The Real James Madison
With so many variations among paintings, one wonders just what did the Founding Fathers of the United States really look like. When creating my graphic novel about founding father and 4th president James Madison I wanted to have an accurate portrayal of Madison for my book. No photographs of Madison exist, but we do have his life mask showing his exact likeness.
Using Madison’s life mask and Adobe Photoshop, I’ve attempted to create what Madison might have looked like in 1825.
I’ve created two variations, one with his signature comb-over point hairstyle and queue and another with a modern short hair cut. I tried to faithfully reproduce him based on the writings of the time about him.
John Browere’s Life Mask of James Madison
Here we have the life mask of James Madison. Below is a copy that is currently in possession of James Madison’s Montpelier. Fenimore Art Museum currently owns the original. The original mask was created by John Henri Isaac Browere in October 1825 for Madison while he was visiting Montpelier.
“My Dear Sir:
Mr. Browere waits on you and Mrs. Madison with the expectation of being permitted to take your portrait busts from the life. As I have a sincere regard for him as a gentleman and a scholar, and great confidence in his skill as an artist (he having made two busts of myself), in the art which he is cultivating, I name him to you with much pleasure as being worthy of your encouragement and patronage. I am interested in having Mr. Browere take your likeness, for I have long been desirous to obtain a perfect one of you. From what I have seen and heard of Mr. Browere’s efforts to copy nature, I hope to receive from his hands that desideratum in a faithful facsimile of my esteemed friend ex-President Madison. Be pleased to present my most respectful regards to Mrs. Madison, and believe me always
Your most devoted friend,
“From this introduction Browere seems to have gained the friendship of Mr. and Mrs. Madison, who took more than an ordinary interest in the artist and his family. They were on terms of familiar intercourse, and an infant, born to Mrs. Browere, July 3, 1826, was, by Mrs. Madison’s permission, named for her. Some years later this child accompanied her parents on an extended visit to Montpelier.”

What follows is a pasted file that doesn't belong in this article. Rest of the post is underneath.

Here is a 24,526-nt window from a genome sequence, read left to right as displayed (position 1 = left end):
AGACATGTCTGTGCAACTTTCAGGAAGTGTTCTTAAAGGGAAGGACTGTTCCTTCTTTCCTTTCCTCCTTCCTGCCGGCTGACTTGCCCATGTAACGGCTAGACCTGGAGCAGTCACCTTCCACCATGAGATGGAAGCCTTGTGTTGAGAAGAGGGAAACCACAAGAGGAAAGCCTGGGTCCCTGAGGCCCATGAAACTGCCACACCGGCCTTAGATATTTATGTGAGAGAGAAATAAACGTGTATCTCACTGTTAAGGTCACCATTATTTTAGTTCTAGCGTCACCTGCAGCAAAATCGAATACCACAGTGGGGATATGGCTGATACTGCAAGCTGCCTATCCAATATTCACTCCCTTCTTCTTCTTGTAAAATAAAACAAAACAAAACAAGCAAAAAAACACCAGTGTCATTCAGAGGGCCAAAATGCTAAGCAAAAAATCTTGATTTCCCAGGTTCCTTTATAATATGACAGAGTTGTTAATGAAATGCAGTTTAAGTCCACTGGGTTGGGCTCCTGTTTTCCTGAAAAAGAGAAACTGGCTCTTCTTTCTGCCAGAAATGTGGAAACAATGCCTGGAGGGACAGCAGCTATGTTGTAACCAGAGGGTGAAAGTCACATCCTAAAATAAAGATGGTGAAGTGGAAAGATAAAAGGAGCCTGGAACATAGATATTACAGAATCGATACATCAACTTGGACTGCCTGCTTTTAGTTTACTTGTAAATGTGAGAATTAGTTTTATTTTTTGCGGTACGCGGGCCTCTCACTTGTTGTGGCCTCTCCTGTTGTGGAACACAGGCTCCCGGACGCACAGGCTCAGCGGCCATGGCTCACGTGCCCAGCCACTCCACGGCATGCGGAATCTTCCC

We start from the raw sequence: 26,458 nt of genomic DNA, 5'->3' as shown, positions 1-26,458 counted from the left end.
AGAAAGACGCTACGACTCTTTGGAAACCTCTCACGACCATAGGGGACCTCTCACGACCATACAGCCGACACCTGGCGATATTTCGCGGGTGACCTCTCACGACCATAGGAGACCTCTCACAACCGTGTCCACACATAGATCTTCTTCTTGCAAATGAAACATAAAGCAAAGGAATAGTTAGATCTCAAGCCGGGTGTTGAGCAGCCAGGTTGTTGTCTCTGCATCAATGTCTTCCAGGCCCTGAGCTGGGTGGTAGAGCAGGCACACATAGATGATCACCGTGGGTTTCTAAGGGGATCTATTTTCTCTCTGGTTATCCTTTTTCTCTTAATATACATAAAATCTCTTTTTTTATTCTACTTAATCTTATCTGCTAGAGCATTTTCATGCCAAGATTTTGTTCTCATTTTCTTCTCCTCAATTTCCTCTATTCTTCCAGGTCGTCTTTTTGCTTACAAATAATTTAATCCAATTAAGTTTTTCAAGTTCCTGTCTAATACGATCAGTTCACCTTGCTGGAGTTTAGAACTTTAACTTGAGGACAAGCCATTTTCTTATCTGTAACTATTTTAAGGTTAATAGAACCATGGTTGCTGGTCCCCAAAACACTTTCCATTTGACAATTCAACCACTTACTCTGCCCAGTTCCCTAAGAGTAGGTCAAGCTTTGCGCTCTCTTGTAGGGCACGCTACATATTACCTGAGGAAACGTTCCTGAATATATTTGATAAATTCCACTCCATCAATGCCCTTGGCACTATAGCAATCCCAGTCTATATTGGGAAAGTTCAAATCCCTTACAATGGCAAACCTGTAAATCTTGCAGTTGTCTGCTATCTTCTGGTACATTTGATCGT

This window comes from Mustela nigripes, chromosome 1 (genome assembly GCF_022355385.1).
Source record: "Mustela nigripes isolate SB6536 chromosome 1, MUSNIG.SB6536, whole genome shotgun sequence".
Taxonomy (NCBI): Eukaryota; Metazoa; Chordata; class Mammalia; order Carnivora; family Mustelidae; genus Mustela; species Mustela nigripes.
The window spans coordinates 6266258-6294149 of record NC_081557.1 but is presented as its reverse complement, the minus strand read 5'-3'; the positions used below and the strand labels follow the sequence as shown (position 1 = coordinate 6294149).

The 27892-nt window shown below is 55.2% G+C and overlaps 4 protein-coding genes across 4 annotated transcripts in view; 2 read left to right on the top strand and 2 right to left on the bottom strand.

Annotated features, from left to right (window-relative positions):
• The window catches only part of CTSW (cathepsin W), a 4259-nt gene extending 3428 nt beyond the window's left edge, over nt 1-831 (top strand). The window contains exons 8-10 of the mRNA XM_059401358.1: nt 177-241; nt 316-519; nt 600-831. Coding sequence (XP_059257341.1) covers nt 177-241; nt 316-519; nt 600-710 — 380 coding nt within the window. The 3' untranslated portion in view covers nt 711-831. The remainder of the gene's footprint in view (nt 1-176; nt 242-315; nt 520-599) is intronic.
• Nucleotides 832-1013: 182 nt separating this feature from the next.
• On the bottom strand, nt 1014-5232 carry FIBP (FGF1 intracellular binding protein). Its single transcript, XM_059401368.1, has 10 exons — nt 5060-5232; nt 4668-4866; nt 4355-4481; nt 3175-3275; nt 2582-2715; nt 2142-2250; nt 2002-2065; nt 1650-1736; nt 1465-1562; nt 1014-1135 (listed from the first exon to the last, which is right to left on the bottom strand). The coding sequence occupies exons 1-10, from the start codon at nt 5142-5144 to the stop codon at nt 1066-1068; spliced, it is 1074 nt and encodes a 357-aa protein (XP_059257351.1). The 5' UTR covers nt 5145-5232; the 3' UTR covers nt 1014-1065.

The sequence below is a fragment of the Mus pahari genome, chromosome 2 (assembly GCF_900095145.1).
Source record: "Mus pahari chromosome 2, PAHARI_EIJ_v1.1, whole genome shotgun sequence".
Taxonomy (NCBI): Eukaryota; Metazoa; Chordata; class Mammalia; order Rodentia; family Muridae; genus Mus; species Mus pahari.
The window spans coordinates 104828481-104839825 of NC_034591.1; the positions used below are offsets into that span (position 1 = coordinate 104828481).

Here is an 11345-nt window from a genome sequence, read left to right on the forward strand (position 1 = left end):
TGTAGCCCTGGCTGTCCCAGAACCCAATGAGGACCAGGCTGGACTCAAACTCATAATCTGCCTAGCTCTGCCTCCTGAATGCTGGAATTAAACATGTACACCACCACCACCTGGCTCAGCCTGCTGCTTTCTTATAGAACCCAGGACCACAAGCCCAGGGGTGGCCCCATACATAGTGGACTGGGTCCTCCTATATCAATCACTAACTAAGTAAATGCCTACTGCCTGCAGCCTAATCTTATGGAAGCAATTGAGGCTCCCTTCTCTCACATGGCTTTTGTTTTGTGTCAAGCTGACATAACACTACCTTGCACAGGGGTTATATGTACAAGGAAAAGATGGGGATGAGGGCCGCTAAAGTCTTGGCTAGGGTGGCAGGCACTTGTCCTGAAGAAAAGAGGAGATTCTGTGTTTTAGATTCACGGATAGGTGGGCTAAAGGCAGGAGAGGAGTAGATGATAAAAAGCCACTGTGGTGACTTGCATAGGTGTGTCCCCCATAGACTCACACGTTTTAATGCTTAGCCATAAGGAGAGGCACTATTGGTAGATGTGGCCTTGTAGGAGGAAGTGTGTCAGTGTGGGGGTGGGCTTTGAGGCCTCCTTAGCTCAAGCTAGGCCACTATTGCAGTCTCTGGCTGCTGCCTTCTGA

That Madison was satisfied with the result of Browere’s skill is shown by the following:
Per request of Mr. Browere, busts of myself and of my wife, regarded as exact likenesses, have been executed by him in plaister, being casts made from the moulds formed on our persons, of which this certificate is given under my hand at Montpelier, 19, October, 1825.
James Madison Comes to Life
Using the bust from the above image, I created an image of Madison as he might have looked in 1825 with his signature pointed comb-over hairstyle. This was a little difficult to create because of the harsh lighting on his face.
“In his late 70s Madison was still mentally sharp. In 1828, one visitor found his conversation “a stream of history… so rich in sentiments and facts, so enlivened by anecdotes and epigrammatic remarks, so frank and confidential as to opinions on men and measures, that it had an interest and charm, which the conversation of few men now living, could have.” Physically, Madison’s “little blue eyes sparkled like stars from under his bushy grey eyebrows and amidst the deep wrinkles of his poor thin face” . With age, his complexion became yellowish, and his eyes “blepharitic” 1 (i.e. puffiness around the eyes).”
Below is the same image with him now looking into the “camera.” Mr. Madison doesn’t look very happy in these images. However, I suppose it’s hard to be pleased when you’re plastered, literally. The drying time for a plaster face cast is approximately 15 minutes and can get warm, so I assume this process was very uncomfortable for him, thus rendering the stern look upon his face.
Here is the same image with a slight hairstyle change. I used this hairstyle for the “fictional character” of James Madison in my graphic novel.
These three images show a closer view of his face with some Photoshop tweaking to his eyes. Unfortunately, the original photo of the life mask does not afford me the quality nor the detail I genuinely need to work with. Hopefully, in the future, I will be able to get quality high-resolution images of this life mask and do justice to the face of my 2nd favorite president. Until then, these images give us a good indication of how he looked.
Below, another view of the Browere Madison mask.
Here is the mask from the image above with skin, hair and bodies added with Photoshop.
Archival James and Dolley Madison Prints Available
Temporarily Out Of Stock
The Lost Daguerreotype of James and Dolley Madison PrintGiclee print on archival Kodak Professional Endura Premier Lustre paper. Signed with Certificate of Authenticity.$11.50 – $45.00 Select options
The Real Face of James Madison Life Mask Portrait PrintGiclee print on Kodak Professional Endura Premier Lustre paper. Signed with Certificate of Authenticity.$11.50 – $45.00 Select options
Sources & References:
Charles Henry Hart. “The Project Gutenberg EBook of Browere’s Life Masks of Great Americans” https://www.gutenberg.org/files/51890/51890-h/51890-h.htm
3Doctor Zebra. “Health and Medical History of President James Madison” http://www.doctorzebra.com/prez/g04.htm